Eye Health Risks for Seniors to Know
As we age, certain health issues can become more and more prominent, meaning we have to stay consistent about medical check-ups and taking good care of ourselves. One area in particular that becomes more susceptible to disease and damage as we age is our eyes. There are several eye-related health risks that increase for seniors, and knowing what they are can help you know what signs and symptoms to be on the lookout for.
Which Eye Health Issues Should Seniors Keep Their Eyes On?
1.) Age-related macular degeneration. As the name indicates, age-related macular degeneration is an eye health condition uniquely associating with the aging process. The “degeneration” in question refers to the weakening of the macula, the hub of central vision. As it weakens, certain tasks that require strong central vision, i.e. reading and identifying fine details, can become more challenging.
2.) Cataracts. Cataracts are an extremely common eye health condition; it is estimated that nearly 22 million Americans who are over the age of 40 suffer from cataracts. The cataracts themselves affect your vision by blocking the lens of the eye, which can make for cloudy vision and a distorted perception of color. Because cataracts are so common, cataracts surgery is a frequently-performed and effective method of treatment.
3.) Glaucoma. People regardless of age are at risk for developing glaucoma, but seniors do have heightened chances. Glaucoma is a disease that affects the optic nerve, which can lead to moderate to severe vision loss; there is even the risk that glaucoma will lead to blindness if left untreated.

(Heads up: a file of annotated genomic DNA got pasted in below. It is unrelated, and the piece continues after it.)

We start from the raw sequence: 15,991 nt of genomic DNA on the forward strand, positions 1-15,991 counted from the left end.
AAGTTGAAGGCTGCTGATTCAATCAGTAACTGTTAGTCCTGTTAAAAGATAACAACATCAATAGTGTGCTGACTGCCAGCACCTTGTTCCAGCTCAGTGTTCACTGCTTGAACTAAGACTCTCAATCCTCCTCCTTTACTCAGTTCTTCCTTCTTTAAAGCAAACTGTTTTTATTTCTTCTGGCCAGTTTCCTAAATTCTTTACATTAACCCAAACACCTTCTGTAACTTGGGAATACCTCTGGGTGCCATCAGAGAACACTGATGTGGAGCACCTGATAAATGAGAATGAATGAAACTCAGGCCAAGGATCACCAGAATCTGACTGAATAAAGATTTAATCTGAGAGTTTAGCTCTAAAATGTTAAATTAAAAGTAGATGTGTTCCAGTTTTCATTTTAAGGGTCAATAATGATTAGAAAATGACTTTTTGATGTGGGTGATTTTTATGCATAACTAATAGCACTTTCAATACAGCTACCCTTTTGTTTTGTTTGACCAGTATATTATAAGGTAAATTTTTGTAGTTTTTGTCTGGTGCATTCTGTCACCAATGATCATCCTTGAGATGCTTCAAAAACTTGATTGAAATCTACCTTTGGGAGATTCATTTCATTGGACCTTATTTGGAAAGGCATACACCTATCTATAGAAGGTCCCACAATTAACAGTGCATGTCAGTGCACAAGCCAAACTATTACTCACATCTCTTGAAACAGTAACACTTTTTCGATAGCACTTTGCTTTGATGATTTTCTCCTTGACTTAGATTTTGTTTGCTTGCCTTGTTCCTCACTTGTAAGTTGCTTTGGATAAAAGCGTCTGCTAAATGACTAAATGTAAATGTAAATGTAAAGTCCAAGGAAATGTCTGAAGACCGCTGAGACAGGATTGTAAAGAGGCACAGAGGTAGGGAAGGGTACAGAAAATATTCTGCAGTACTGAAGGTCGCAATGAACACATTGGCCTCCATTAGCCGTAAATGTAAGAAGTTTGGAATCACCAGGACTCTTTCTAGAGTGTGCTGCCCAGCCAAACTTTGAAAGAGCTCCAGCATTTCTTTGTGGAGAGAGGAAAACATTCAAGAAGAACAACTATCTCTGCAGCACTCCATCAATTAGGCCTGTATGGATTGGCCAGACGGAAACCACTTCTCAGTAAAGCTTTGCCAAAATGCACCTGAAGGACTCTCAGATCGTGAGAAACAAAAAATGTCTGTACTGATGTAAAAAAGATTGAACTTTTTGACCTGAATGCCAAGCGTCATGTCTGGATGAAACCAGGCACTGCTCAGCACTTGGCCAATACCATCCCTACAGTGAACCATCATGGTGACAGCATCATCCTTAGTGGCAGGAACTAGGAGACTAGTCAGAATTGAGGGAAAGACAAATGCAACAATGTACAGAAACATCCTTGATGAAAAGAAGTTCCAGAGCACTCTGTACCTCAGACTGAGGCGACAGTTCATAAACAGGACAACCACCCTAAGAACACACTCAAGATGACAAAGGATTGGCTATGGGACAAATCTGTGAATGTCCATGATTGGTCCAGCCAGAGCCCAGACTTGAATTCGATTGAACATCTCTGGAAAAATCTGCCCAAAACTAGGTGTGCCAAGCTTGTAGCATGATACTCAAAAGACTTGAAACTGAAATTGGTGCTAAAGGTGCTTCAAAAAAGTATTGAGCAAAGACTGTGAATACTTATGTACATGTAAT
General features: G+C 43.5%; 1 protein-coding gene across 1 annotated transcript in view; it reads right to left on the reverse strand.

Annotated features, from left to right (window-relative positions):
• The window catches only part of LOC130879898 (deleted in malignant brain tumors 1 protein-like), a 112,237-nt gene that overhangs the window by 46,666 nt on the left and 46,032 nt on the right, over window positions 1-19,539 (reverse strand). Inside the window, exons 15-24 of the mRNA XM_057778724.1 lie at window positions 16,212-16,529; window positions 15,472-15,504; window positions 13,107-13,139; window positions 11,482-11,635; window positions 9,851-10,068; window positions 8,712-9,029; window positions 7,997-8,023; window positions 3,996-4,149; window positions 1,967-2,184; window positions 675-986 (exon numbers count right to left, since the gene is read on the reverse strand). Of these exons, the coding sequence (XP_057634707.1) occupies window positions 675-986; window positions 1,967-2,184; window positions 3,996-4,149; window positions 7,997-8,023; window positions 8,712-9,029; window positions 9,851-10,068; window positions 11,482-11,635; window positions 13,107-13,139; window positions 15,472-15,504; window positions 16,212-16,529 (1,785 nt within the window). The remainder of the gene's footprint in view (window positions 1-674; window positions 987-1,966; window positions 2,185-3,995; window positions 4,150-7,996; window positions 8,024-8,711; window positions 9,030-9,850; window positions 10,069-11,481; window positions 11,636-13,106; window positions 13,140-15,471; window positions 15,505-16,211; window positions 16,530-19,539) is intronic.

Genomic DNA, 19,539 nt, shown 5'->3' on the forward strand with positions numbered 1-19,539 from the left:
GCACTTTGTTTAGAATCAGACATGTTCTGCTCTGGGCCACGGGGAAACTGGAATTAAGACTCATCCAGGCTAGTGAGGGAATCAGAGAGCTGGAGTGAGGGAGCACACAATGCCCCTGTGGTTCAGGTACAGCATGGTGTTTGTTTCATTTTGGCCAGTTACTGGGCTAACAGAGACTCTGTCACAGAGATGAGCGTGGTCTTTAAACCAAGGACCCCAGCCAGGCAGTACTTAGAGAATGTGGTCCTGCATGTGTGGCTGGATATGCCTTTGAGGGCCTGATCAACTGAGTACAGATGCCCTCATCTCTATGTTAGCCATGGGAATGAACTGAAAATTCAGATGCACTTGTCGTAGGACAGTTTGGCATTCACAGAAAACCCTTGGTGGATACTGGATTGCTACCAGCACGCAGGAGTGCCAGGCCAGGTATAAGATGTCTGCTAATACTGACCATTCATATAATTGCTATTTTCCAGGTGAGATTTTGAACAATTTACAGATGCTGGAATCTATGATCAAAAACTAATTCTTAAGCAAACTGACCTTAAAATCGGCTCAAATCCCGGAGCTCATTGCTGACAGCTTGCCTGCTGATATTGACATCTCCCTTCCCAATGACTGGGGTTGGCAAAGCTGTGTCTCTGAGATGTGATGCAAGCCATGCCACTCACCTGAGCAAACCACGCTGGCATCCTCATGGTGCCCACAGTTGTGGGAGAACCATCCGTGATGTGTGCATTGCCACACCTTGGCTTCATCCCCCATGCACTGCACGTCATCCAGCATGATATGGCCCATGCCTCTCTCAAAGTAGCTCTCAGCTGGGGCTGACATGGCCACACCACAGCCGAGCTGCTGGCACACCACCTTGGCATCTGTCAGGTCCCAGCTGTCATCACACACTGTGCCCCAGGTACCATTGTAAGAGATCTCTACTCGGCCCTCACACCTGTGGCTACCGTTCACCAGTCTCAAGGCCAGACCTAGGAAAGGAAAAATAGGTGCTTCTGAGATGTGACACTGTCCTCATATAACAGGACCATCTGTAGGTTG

Though all three of these eye health conditions can have serious consequences for your vision, early detection can help you to avoid them. Make sure to attend check-ups at your eye doctor’s on a regular basis to see what you can do to keep your eyes health for years to come!
There are things you can do in your daily life to help aid in healthy eyes, one of which is diet. As part of an eye-healthy diet, choose foods rich in antioxidants, like vitamins A and C, such as leafy, green vegetables and fish. Many foods – especially fish – contain essential omega-3 fatty acids that are important to the health of the macula, the part of the eye responsible for central vision.
An inadequate intake of antioxidants, as well as over consumption of alcohol and saturated fats may create free-radical reactions that can harm the macula. High-fat diets can also cause deposits that constrict blood flow in the arteries. The eyes are especially sensitive to this, given the small size of the blood vessels that feed them.
Another thing you can do is exercise, our eyes need good blood circulation and oxygen intake, and both are stimulated by regular exercise.
Quit smoking, Smoking exposes your eyes to high levels of oxidative stress. While the connection has not been clearly identified, it’s a fact that smoking increases your risk of developing a variety of conditions that affect eye health.
Being outdoors on a sunny day feels wonderful – but it can be tough on your eyes. The solution? Wear sunglasses that block harmful ultraviolet (UV) rays. Also, a hat with a brim will reduce the amount of UV radiation slipping around the side of your sunglasses.
Lori A. Sportelli, O.D., Doctor of Optometry says “We are living longer now than ever before. As we age, our bodies, including our eyes, can “break down” if we don’t take care of ourselves. We can have wonderful quality of life as we age if we adopt a healthy lifestyle and have preventative health exams. There is no reason seniors cannot be active and participate fully in all aspects of life well into their 90’s. Vision is one of our most important senses. Our eyes can change faster in our senior years than any other time in our lives, so it’s of great importance that yearly comprehensive dilated eye exams are a part of our wellness plan. This is even more important if you have a family history of glaucoma or macular degeneration, or if you have diabetes, as this is the leading cause of preventable blindness.”
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